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  • Start date: September 2019

Law with German Law LLB

  • Subject area: Law

Within a dynamic and changing European context, knowledge of another European national legal system and its law is a valuable asset, both academically and professionally. This four-year programme includes a year at the Universität zu Köln or Ludwig-Maximilians-Universität München in Germany and leads to the award of a Bachelor of Laws degree from UCL.

Key Information

Programme starts

September 2019
UCAS code
M142
Duration
Full-time: 4 years
Application deadline
15 January 2019
Location
London, Bloomsbury
Accreditation
Solicitors Regulation Authority (SRA), Bar Standards Board

Entry requirements

A Levels

Grades
A*AA
Subjects
German required.
Grades
(contextual offer)
AAB (more about contextual offers)
Subjects
(contextual offer)
A in German required.
GCSEs
English Language and Mathematics at grade B or 6. For UK-based students, a grade C or 5 or equivalent in a foreign language (other than Ancient Greek, Biblical Hebrew or Latin) is required. UCL provides opportunities to meet the foreign language requirement following enrolment, further details at: www.ucl.ac.uk/ug-reqs

IB Diploma

Points
39
Subjects
A score of 19 points in three higher level subjects including German at grade 6, with no score lower than 5.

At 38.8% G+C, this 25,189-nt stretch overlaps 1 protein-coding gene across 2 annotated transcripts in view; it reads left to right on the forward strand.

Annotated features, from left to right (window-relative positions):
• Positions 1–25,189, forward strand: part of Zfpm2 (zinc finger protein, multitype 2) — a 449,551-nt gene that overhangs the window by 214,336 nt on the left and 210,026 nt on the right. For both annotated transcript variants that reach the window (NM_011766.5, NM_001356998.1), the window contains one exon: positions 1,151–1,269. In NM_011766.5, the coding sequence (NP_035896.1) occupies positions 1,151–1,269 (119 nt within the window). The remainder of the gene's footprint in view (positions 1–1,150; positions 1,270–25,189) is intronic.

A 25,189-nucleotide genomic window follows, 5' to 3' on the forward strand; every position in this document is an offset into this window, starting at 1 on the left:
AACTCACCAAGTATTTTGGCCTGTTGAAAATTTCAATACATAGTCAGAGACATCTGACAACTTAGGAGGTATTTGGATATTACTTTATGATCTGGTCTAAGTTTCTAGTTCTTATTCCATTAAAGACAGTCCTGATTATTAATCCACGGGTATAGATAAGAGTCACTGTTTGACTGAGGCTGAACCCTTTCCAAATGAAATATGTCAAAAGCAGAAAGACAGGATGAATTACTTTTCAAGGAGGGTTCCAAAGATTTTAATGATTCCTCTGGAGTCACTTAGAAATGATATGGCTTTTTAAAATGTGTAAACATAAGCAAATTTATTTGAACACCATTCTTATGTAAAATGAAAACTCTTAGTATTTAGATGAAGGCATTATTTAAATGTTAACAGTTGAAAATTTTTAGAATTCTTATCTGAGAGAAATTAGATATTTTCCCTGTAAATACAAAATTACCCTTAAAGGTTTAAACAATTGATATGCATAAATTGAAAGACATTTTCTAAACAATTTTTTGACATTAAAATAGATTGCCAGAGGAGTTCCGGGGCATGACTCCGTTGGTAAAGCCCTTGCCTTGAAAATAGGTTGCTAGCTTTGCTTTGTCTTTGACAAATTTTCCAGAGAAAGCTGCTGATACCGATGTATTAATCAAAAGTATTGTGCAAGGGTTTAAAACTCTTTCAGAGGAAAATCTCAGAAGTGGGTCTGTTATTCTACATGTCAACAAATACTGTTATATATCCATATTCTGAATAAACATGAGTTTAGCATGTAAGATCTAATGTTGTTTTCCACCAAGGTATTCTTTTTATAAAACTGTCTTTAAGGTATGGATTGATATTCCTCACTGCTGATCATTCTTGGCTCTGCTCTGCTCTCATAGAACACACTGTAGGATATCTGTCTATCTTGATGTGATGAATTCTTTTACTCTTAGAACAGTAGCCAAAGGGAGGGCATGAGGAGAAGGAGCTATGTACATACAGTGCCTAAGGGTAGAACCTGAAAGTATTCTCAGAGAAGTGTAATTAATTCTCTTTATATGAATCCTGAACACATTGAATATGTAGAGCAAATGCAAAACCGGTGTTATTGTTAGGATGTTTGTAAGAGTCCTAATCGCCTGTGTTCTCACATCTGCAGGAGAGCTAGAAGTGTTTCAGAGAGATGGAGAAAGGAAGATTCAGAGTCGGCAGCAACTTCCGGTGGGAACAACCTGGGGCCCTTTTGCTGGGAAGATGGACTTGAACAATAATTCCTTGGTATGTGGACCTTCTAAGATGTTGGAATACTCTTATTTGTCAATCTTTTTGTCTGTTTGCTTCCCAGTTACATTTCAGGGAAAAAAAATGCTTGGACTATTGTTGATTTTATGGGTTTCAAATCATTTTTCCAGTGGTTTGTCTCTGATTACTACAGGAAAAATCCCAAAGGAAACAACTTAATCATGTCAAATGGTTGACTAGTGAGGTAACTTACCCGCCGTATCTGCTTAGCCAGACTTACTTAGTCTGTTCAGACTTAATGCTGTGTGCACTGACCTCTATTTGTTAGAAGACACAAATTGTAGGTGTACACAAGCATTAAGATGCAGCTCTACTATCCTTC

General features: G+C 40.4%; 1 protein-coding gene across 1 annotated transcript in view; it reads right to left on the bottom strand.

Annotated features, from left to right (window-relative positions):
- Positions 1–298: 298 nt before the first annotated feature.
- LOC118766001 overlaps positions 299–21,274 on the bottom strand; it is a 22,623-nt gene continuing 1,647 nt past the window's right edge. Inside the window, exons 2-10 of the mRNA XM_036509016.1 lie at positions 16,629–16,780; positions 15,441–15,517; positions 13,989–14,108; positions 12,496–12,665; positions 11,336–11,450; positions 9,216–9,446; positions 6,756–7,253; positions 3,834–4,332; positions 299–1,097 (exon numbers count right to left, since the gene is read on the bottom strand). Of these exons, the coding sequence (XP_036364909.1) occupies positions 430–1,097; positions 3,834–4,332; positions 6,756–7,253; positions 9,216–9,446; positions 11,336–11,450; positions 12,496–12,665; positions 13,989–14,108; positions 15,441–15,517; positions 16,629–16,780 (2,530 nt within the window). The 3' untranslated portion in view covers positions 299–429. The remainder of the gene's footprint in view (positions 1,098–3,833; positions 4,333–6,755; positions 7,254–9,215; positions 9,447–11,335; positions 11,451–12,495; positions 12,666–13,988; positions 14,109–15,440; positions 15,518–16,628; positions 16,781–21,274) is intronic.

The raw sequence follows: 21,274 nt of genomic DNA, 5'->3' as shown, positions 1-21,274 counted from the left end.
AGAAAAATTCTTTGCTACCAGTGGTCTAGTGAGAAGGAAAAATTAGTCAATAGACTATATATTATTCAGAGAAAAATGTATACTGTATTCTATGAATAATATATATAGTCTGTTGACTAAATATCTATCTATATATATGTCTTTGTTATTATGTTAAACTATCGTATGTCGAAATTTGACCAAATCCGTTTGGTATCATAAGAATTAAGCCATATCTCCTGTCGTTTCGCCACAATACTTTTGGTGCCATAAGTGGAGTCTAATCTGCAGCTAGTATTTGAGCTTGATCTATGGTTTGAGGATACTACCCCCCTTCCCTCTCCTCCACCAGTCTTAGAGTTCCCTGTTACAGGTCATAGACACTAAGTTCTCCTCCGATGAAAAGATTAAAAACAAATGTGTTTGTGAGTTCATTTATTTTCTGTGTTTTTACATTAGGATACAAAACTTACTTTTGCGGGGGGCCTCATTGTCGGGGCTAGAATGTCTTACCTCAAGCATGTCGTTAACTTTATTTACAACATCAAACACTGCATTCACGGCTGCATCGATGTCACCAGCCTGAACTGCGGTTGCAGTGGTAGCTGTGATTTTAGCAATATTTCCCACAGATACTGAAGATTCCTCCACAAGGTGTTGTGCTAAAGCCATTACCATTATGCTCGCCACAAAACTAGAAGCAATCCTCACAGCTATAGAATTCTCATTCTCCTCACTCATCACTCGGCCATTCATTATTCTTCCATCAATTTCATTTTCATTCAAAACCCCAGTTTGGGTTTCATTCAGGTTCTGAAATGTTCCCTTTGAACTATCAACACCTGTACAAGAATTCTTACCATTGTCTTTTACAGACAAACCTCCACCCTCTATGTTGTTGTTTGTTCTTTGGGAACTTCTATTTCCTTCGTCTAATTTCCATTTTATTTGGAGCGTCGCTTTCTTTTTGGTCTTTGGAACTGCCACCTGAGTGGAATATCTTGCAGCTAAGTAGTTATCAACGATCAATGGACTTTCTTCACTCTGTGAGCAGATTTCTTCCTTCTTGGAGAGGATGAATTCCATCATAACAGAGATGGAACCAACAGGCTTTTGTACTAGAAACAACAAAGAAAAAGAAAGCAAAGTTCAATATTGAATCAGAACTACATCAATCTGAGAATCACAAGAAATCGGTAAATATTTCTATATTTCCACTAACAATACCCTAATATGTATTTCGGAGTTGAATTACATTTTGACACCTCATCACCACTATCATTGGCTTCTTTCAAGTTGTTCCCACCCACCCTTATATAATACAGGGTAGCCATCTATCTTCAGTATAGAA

Points
(contextual offer)
36 (more about contextual offers)
Subjects
(contextual offer)
A combined score of 17 achieved in three higher level subjects with no score lower than 5. 6 in HL German required.
Additional tests

LNAT

UK applicants qualifications

For entry requirements with other UK qualifications accepted by UCL, choose your qualification from the list below:

Equivalent qualification

Not acceptable for entrance to this programme

Pass in Access to HE Diploma, with a minimum of 28 credits awarded with Distinction in the Level 3 units, the remainder of the Level 3 units awarded with Merit.

D2,D3,D3 in three Cambridge Pre-U Principal Subjects, to include German

A1,A,A at Advanced Highers (or A1,A at Advanced Higher and A,A,A at Higher), to include German at Advanced Higher

Successful completion of the WBQ Advanced Skills Challenge Certificate plus 2 GCE A-Levels at grades A*AA, to include German.

International applications

In addition to A level and International Baccalaureate, UCL considers a wide range of international qualifications for entry to its undergraduate degree programmes.